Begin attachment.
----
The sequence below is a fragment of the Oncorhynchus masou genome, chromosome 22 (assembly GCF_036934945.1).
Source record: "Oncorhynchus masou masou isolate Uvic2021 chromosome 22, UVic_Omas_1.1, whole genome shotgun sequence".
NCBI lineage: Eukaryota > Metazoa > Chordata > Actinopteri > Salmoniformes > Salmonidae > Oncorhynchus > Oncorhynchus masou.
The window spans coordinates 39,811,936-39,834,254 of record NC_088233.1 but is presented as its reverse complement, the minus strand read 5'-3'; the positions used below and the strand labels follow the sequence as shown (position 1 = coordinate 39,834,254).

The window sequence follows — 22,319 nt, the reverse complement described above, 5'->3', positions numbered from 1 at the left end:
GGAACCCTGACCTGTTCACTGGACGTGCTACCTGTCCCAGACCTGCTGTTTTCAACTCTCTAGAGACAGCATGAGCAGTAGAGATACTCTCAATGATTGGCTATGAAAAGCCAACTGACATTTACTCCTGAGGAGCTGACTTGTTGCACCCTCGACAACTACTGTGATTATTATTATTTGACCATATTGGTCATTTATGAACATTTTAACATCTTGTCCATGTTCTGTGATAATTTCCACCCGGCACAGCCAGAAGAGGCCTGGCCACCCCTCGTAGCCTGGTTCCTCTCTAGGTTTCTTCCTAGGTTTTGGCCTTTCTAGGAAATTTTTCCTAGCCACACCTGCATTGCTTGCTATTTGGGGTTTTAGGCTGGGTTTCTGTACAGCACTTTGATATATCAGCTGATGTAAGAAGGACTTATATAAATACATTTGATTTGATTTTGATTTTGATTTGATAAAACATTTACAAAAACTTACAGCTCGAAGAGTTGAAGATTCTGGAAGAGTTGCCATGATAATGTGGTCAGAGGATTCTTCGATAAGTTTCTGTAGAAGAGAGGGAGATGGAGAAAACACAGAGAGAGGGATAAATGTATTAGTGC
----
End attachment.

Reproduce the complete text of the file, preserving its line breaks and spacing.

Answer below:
The sequence below is a fragment of the Oncorhynchus masou genome, chromosome 22 (assembly GCF_036934945.1).
Source record: "Oncorhynchus masou masou isolate Uvic2021 chromosome 22, UVic_Omas_1.1, whole genome shotgun sequence".
NCBI lineage: Eukaryota > Metazoa > Chordata > Actinopteri > Salmoniformes > Salmonidae > Oncorhynchus > Oncorhynchus masou.
The window spans coordinates 39,811,936-39,834,254 of record NC_088233.1 but is presented as its reverse complement, the minus strand read 5'-3'; the positions used below and the strand labels follow the sequence as shown (position 1 = coordinate 39,834,254).

The window sequence follows — 22,319 nt, the reverse complement described above, 5'->3', positions numbered from 1 at the left end:
GGAACCCTGACCTGTTCACTGGACGTGCTACCTGTCCCAGACCTGCTGTTTTCAACTCTCTAGAGACAGCATGAGCAGTAGAGATACTCTCAATGATTGGCTATGAAAAGCCAACTGACATTTACTCCTGAGGAGCTGACTTGTTGCACCCTCGACAACTACTGTGATTATTATTATTTGACCATATTGGTCATTTATGAACATTTTAACATCTTGTCCATGTTCTGTGATAATTTCCACCCGGCACAGCCAGAAGAGGCCTGGCCACCCCTCGTAGCCTGGTTCCTCTCTAGGTTTCTTCCTAGGTTTTGGCCTTTCTAGGAAATTTTTCCTAGCCACACCTGCATTGCTTGCTATTTGGGGTTTTAGGCTGGGTTTCTGTACAGCACTTTGATATATCAGCTGATGTAAGAAGGACTTATATAAATACATTTGATTTGATTTTGATTTTGATTTGATAAAACATTTACAAAAACTTACAGCTCGAAGAGTTGAAGATTCTGGAAGAGTTGCCATGATAATGTGGTCAGAGGATTCTTCGATAAGTTTCTGTAGAAGAGAGGGAGATGGAGAAAACACAGAGAGAGGGATAAATGTATTAGTGC